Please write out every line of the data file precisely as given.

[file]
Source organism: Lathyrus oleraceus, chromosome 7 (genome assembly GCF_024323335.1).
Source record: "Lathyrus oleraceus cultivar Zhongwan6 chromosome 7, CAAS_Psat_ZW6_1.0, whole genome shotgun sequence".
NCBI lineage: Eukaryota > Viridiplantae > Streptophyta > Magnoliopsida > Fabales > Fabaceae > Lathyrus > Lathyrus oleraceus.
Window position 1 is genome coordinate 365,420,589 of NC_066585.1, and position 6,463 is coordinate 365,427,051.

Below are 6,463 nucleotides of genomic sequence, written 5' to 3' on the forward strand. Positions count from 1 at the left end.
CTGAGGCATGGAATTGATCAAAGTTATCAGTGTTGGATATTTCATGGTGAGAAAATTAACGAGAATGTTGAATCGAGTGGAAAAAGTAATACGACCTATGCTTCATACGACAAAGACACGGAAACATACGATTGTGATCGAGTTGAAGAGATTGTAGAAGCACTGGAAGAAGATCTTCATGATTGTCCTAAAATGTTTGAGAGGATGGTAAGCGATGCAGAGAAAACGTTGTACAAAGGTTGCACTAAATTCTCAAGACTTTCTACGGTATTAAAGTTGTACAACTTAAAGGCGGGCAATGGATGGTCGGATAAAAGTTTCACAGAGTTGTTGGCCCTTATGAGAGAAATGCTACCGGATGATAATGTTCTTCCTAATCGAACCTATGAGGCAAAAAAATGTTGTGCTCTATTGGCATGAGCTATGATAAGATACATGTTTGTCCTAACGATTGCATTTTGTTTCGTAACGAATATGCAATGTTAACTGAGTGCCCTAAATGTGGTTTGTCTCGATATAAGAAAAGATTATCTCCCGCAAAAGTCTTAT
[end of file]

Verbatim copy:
Source organism: Lathyrus oleraceus, chromosome 7 (genome assembly GCF_024323335.1).
Source record: "Lathyrus oleraceus cultivar Zhongwan6 chromosome 7, CAAS_Psat_ZW6_1.0, whole genome shotgun sequence".
NCBI lineage: Eukaryota > Viridiplantae > Streptophyta > Magnoliopsida > Fabales > Fabaceae > Lathyrus > Lathyrus oleraceus.
Window position 1 is genome coordinate 365,420,589 of NC_066585.1, and position 6,463 is coordinate 365,427,051.

Below are 6,463 nucleotides of genomic sequence, written 5' to 3' on the forward strand. Positions count from 1 at the left end.
CTGAGGCATGGAATTGATCAAAGTTATCAGTGTTGGATATTTCATGGTGAGAAAATTAACGAGAATGTTGAATCGAGTGGAAAAAGTAATACGACCTATGCTTCATACGACAAAGACACGGAAACATACGATTGTGATCGAGTTGAAGAGATTGTAGAAGCACTGGAAGAAGATCTTCATGATTGTCCTAAAATGTTTGAGAGGATGGTAAGCGATGCAGAGAAAACGTTGTACAAAGGTTGCACTAAATTCTCAAGACTTTCTACGGTATTAAAGTTGTACAACTTAAAGGCGGGCAATGGATGGTCGGATAAAAGTTTCACAGAGTTGTTGGCCCTTATGAGAGAAATGCTACCGGATGATAATGTTCTTCCTAATCGAACCTATGAGGCAAAAAAATGTTGTGCTCTATTGGCATGAGCTATGATAAGATACATGTTTGTCCTAACGATTGCATTTTGTTTCGTAACGAATATGCAATGTTAACTGAGTGCCCTAAATGTGGTTTGTCTCGATATAAGAAAAGATTATCTCCCGCAAAAGTCTTAT